Tuesday, August 11, 2009

One, Two, Buckle my Shoe

I just finished this mystery by Agatha Christie yesterday. It revolves around a dentist's death that is made to look like a suicide, but Hercule Poirot suspects something is up. The plot thickens when a fabulously wealthy, powerful, and force-for-good-and-stability-in-England-and-therefore-all-civilization banker becomes a target.

One thing that bothers me about many of Christie's novels that I have consumed (which, admittedly, is not a huge number) is that the stakes are so high. In this, the potential death of a banker could lead to a worldwide communist regime; in The Big Four, an international gang threatens to overthrow all governments; etc. I suppose that these high stakes may make things more dramatic, but I can't help looking at all of these premises as a little absurd. I would prefer more quotidian mysteries, such as a simple murder, theft, or parking infringement.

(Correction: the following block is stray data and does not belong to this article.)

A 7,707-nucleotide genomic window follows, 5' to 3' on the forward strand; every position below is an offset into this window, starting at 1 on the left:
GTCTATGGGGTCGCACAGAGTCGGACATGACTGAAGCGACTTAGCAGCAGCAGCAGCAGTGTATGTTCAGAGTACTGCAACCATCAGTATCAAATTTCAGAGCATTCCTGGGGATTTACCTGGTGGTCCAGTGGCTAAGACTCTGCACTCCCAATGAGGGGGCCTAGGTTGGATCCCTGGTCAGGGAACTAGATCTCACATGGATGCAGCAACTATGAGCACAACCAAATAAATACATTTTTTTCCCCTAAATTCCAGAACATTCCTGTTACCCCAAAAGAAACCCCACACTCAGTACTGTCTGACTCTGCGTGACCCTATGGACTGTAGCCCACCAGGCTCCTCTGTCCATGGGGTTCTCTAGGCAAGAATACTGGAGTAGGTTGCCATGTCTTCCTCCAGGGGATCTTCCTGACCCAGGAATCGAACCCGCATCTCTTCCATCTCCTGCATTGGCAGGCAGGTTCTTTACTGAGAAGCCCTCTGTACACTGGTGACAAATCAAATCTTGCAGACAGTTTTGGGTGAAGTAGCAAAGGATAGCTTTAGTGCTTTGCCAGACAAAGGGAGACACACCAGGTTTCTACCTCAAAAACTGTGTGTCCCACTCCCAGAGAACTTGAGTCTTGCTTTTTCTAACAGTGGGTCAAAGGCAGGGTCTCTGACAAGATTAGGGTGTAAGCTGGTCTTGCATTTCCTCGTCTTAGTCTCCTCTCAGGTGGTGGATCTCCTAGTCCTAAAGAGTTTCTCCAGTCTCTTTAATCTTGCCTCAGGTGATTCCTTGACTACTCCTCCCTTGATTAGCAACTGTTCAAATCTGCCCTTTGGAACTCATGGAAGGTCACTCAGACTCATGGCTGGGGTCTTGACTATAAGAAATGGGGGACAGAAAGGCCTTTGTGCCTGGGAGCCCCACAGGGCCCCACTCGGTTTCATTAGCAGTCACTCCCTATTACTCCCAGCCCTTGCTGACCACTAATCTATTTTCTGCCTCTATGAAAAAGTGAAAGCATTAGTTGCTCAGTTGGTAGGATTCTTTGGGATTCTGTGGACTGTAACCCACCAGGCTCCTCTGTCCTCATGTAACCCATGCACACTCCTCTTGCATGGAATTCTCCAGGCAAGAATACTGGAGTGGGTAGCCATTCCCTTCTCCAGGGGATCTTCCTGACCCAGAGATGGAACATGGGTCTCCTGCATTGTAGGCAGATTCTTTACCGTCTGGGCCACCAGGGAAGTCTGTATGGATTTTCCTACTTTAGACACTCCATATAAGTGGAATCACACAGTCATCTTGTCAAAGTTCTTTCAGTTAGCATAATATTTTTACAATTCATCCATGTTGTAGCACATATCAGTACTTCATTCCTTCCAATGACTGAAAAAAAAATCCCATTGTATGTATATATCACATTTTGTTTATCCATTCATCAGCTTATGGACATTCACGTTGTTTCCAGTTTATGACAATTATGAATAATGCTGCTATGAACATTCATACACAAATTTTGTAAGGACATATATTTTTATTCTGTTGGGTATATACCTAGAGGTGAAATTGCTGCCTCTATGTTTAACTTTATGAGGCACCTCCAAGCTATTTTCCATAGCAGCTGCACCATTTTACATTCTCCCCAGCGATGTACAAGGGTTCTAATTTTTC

As far as Christie's mysteries go, I think this one is somewhere in the middle. Two pluses: this is the first Poirot mystery I have read that was not narrated by Captain Hastings, which I think works out well; also, Inspector Japp seems much less bumbling in this book, which adds some credibility to his character. Overall, this book was diverting, but I don't think I would consume it again.

1 comment:

Peter said...

Nice comment about the parking infringement. (Thank God for spell-check when words such as that are necessary. (I even misspelled necessary.))
While I have not read these books, I can see what you mean about the scale of the potential disaster.